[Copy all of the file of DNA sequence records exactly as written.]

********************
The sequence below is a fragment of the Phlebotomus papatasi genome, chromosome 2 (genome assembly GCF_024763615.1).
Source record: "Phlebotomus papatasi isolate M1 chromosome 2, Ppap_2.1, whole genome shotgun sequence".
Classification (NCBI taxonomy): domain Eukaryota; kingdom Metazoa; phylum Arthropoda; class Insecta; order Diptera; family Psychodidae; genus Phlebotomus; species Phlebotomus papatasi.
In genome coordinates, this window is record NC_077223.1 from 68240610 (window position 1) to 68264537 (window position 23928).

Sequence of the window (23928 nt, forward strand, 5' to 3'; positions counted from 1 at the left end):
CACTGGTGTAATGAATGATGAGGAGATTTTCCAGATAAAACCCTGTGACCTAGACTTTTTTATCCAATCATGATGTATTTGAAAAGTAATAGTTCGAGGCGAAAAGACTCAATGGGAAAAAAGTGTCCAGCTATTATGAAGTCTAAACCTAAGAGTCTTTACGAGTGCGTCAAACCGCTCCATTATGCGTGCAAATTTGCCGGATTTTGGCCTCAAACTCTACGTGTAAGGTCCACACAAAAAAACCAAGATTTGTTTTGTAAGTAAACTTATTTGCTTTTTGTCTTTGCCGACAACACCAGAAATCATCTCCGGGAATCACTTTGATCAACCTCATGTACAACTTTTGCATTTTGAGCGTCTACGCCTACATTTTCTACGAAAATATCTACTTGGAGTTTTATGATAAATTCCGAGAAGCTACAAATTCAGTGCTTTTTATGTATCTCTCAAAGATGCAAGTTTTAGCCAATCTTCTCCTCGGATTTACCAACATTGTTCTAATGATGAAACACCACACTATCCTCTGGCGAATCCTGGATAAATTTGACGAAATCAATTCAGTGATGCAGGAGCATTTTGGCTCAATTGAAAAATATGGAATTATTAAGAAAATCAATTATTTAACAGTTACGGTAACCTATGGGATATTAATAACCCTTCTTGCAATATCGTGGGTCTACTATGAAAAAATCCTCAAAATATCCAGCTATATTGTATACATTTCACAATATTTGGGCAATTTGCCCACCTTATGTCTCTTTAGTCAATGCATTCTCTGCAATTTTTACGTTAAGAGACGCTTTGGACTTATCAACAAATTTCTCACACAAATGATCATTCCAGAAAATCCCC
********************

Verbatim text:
The sequence below is a fragment of the Phlebotomus papatasi genome, chromosome 2 (genome assembly GCF_024763615.1).
Source record: "Phlebotomus papatasi isolate M1 chromosome 2, Ppap_2.1, whole genome shotgun sequence".
Classification (NCBI taxonomy): domain Eukaryota; kingdom Metazoa; phylum Arthropoda; class Insecta; order Diptera; family Psychodidae; genus Phlebotomus; species Phlebotomus papatasi.
In genome coordinates, this window is record NC_077223.1 from 68240610 (window position 1) to 68264537 (window position 23928).

Sequence of the window (23928 nt, forward strand, 5' to 3'; positions counted from 1 at the left end):
CACTGGTGTAATGAATGATGAGGAGATTTTCCAGATAAAACCCTGTGACCTAGACTTTTTTATCCAATCATGATGTATTTGAAAAGTAATAGTTCGAGGCGAAAAGACTCAATGGGAAAAAAGTGTCCAGCTATTATGAAGTCTAAACCTAAGAGTCTTTACGAGTGCGTCAAACCGCTCCATTATGCGTGCAAATTTGCCGGATTTTGGCCTCAAACTCTACGTGTAAGGTCCACACAAAAAAACCAAGATTTGTTTTGTAAGTAAACTTATTTGCTTTTTGTCTTTGCCGACAACACCAGAAATCATCTCCGGGAATCACTTTGATCAACCTCATGTACAACTTTTGCATTTTGAGCGTCTACGCCTACATTTTCTACGAAAATATCTACTTGGAGTTTTATGATAAATTCCGAGAAGCTACAAATTCAGTGCTTTTTATGTATCTCTCAAAGATGCAAGTTTTAGCCAATCTTCTCCTCGGATTTACCAACATTGTTCTAATGATGAAACACCACACTATCCTCTGGCGAATCCTGGATAAATTTGACGAAATCAATTCAGTGATGCAGGAGCATTTTGGCTCAATTGAAAAATATGGAATTATTAAGAAAATCAATTATTTAACAGTTACGGTAACCTATGGGATATTAATAACCCTTCTTGCAATATCGTGGGTCTACTATGAAAAAATCCTCAAAATATCCAGCTATATTGTATACATTTCACAATATTTGGGCAATTTGCCCACCTTATGTCTCTTTAGTCAATGCATTCTCTGCAATTTTTACGTTAAGAGACGCTTTGGACTTATCAACAAATTTCTCACACAAATGATCATTCCAGAAAATCCCC